This article was first published in theParentVoice.Com, an online magazine for multiracial, multiethnic, and multicultural families on (date). It is republished here with permission.

How to Choose Your Word of the Year


Happy New Year!  As I end the first day of 2018, I want to share a process that has a very special place in my life.  It’s a consciousness-building exercise that I have found eliminates the sense of failure when my “resolve” leaves me.  Instead of the stress of a New Year Resolution, I choose a word to guide my year.  I have had so many successful experiences as a result that I just had to share.

What is a Word of the Year?

Seven years ago, my dear friend told me that she chooses a word to guide her year instead of a resolution, and I decided to join her.  I have chosen ‘Create’, ‘Grow’, ‘Learn’, ‘Enjoy, ‘Practice’ and ‘Connect’.

The Process

  • The word I choose needs to apply to all areas of my life.  I want it to work for my  inner self, my family, my job, relationships and present and future goals.
  • I look at my life as it is at present.  What do I really want?  What has worked?  What needs work?  I take an honest look at everything and everyone around me and see where my role in my own life is a success and where it needs work.
  • I focus on the things that I want, and the goals I have, using the Law of Attraction.  By placing a word in front of me, I have been able to manifest my dream life.. I Created art, a home, a family.  I Learned how to knit, make art in new ways, lessons about myself, how to cook Paleo food.  I Enjoyed my healing processes as I faced health challenges, seeing the world through the eyes of my child, and becoming a blogger and writer.
  • I imagine what I want my life to look like, without reservation.  Dreaming our ultimate dreams has paid off!  I look at the money I want to make, the ways I want to go about it, the steps I need to make it happen, and who I want to become.

My word for 2018 is ‘Nourish’.  I will

  • Nourish my family.
  • Nourish my health.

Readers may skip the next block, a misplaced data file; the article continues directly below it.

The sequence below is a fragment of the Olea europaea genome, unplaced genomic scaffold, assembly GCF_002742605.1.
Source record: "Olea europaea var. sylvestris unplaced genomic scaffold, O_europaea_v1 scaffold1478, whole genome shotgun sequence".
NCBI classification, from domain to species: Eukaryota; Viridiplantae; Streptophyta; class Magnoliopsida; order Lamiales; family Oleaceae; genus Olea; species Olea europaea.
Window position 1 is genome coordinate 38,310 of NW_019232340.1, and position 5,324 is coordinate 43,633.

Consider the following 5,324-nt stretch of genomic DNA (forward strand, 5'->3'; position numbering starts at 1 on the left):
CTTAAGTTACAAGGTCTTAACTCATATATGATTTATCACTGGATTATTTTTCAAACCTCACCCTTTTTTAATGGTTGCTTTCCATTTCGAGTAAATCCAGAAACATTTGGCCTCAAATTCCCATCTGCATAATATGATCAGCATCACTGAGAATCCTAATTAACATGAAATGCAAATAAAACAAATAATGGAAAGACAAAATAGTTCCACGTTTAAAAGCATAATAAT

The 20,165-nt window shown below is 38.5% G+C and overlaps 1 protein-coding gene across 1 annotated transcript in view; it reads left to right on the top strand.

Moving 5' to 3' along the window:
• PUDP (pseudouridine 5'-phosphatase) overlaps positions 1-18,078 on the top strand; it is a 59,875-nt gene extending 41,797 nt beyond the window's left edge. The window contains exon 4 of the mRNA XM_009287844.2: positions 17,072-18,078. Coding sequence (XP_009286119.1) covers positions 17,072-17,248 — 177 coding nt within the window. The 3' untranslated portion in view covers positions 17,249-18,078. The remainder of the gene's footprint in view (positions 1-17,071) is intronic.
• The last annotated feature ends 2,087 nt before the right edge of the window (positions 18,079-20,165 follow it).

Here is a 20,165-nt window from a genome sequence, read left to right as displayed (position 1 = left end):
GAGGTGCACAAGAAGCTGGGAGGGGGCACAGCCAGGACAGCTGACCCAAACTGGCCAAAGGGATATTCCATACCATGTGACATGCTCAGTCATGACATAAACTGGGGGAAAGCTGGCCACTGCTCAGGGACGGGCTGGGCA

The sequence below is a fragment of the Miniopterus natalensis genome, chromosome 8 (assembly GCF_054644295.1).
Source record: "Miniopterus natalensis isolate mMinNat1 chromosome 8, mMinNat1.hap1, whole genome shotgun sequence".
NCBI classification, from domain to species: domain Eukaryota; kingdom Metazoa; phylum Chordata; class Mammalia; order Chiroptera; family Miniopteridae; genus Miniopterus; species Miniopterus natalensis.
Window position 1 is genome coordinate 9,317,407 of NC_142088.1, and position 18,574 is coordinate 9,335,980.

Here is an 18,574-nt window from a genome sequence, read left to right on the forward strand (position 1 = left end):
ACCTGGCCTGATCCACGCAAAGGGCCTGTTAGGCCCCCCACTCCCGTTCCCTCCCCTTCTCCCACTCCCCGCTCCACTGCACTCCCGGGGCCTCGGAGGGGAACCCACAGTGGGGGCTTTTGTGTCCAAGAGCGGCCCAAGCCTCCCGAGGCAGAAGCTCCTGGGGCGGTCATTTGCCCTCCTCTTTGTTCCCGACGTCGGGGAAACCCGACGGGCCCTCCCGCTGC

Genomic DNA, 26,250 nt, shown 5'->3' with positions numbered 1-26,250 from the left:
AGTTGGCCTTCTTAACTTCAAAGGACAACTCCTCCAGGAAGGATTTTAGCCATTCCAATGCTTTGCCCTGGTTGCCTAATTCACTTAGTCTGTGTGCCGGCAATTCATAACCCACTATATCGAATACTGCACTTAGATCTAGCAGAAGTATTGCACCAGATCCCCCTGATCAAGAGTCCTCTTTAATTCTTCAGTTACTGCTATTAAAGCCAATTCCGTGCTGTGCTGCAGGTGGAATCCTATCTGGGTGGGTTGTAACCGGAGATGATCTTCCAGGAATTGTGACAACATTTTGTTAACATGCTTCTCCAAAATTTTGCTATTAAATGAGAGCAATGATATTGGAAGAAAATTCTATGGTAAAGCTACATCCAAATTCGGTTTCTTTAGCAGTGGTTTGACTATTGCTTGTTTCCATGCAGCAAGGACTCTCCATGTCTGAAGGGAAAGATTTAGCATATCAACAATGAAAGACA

• Nourish my creativity.
  • Nourish my wanderlust.
  • Nourish my daughter’s sense of wonder. 
  • Nourish my marriage.
  • Nourish my friendships.
  • Nourish my emotional body.
  • Nourish my spiritual journey.
  • Nourish the environment.
  • Nourish my blog.

What is your word?  Leave me a comment and tell me why you chose that word.

Happy Holidays! 5 Ways to Make the Holidays as Awesome as Thanksgiving.

Merry Christmahanuwanza!  As pumpkin spice is not-so-subtly shoved aside for peppermint everything, I wanted to be sure to gift you with a holiday post.  Our family celebrates Christmas, and honors all other holidays, and I have to tell you that as hard as I try, I hate Christmas.

There.  I said it.

I got this and the idea of our elf toilet papering the tree from Pinterest. Such fun!

I love aspects of  it; decorating the tree, and now that Ella is 2, stuff like Elf on the Shelf is a hilarious challenge and tons of fun.  My wife & I make an epic amount of Christmas cookies to take to all of our neighbors.  That part is awesome.

But the rest of it – the “hustle and bustle” (aka the shit storm of chaos) is for the birds! It’s stressful, expensive, unnecessarily complicated and it makes me miss the simplicity of Thanksgiving.  I wish we could combine the two seasons;  Just a turkey, family, friends, a tree, an elf and some alcohol.  So delicious and simple. 


There are awesome ways to simplify, but they require discipline..

  1. You can give handmade gifts, like photo ornaments — so let’s hope everyone you give a gift to wants a photo of your child on their tree or in their home at all.
  2. Bake cookies and give those as gifts — as long as you aren’t a mediocre baker that will be amazing amidst the 300 lbs of junk food already trickling into to every home in the name of festivities.
  3. Call your family and tell them  that you aren’t giving gifts this year — and find that one relative who starts a rumor that you’re having money problems (there’s always one).
  4. Make it about the kids — I have nothing snarky to say about this.  I love this idea best of all.
  5. Keep it light and fun! — Seriously.  As soon as we took this approach, the holiday became about our little family, friends, food and fun, and I stopped being stressed.  We spend time with the people we love and eat and drink to our hearts content.. just like Thanksgiving.

    View More:
    From our family to yours, Happy Holidays!

Parenting Through Grief: What I’ve Learned